The opinions stated in this article are solely those of the author and not of The Davis Clipper.
In his more than 50 years in the restaurant business, my friend Hersh Ipaktchian has seen a number of changes.
Garbage collection fees used to be less than $2; the fee now approaches $500. Monthly rent of his first fast-food restaurant was $325; today the rent of one of his sit-down restaurants is nearly $20,000. He purchased his first three stores for a total of $69,000; today, that would cost between $4 million and $6 million.
One other thing has significantly changed: the way children often act in restaurants.
“Children used to behave fairly well,” he said, “because their parents expected them to. Most parents still do, but there are a growing number of adults who abdicate their responsibility.”
Last week he saw it firsthand. While visiting one of his Iggy’s Sports Grill restaurants, he and his wife were seated next to a booth containing a couple and two children around the ages of 4 and 7.
“The kids were running wild,” he said, “jumping up and down on the booths, crawling on top and nearly knocking down lamps. The parents didn’t lift a finger to settle the kids down.”
So Hersh became “the parent”, shouting at them to sit down and stop climbing on the booths. The parents were shocked that a stranger was speaking harshly to their children. As the couple was leaving, the husband told him, “We’ll never return to this place again. You have no business talking to my kids that way.”
“Well someone has to teach them to respect property if you won’t,” replied Hersh. “And as the owner of this restaurant, I’ll ask that you never again come in here until you’ve taught your children to behave in public places.”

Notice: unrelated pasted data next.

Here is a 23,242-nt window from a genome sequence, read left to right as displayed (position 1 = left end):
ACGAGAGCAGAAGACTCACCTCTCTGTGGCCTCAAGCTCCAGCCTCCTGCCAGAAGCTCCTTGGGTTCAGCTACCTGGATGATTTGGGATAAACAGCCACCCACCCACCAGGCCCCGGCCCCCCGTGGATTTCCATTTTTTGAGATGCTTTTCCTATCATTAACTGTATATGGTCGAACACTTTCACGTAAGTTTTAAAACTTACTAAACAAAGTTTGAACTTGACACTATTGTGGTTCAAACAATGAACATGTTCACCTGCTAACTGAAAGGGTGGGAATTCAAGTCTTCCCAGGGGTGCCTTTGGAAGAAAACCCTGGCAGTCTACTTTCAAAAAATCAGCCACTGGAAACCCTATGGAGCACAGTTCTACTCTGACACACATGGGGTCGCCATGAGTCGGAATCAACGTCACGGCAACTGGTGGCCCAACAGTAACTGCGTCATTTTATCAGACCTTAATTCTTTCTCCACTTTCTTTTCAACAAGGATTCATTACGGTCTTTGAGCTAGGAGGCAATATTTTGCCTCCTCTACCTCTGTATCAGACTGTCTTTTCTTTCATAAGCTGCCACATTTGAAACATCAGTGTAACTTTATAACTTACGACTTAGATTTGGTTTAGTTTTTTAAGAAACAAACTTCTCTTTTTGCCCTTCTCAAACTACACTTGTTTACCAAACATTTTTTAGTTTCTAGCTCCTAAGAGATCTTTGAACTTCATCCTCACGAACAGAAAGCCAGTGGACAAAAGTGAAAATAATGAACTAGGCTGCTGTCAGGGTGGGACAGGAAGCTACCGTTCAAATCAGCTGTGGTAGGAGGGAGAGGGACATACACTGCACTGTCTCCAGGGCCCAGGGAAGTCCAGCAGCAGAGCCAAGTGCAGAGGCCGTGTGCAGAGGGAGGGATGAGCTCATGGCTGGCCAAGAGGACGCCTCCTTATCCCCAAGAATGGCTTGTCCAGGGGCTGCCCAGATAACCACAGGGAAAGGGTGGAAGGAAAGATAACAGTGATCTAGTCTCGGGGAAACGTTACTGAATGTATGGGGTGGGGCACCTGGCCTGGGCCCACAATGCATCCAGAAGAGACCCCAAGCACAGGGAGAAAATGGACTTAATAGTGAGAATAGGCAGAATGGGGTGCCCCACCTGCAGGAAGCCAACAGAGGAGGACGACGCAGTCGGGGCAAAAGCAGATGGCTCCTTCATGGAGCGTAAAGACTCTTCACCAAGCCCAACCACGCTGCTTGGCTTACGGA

George Bernard Shaw wrote that children are more troublesome than barnyard chickens. However, unlike chickens, children can be taught to behave either through bribery, threats, a kindly swat on the backside, or effective parental modeling Р or a combination of all four! It’s not the duty of a restaurant or any retail establishment to become a jungle gym for children who don’t receive effective parenting.
Raising children isn’t easy, but children can learn that a restaurant booth is not a trampoline.
When Utah law required restaurants to provide separate smoking and non-smoking sections, I wrote that legislation also be introduced requiring separate family and no-children sections. Children, I wrote, could be as much of an irritant as cigarette smoke. A reader sarcastically wrote back that obviously I had “perfect” children.
No, they were not perfect Р but they knew better than to jump on booths and annoy customers. I figured they were my responsibility, not the restaurant’s. Fortunately, I suspect most of us have this same old-fashioned way of thinking.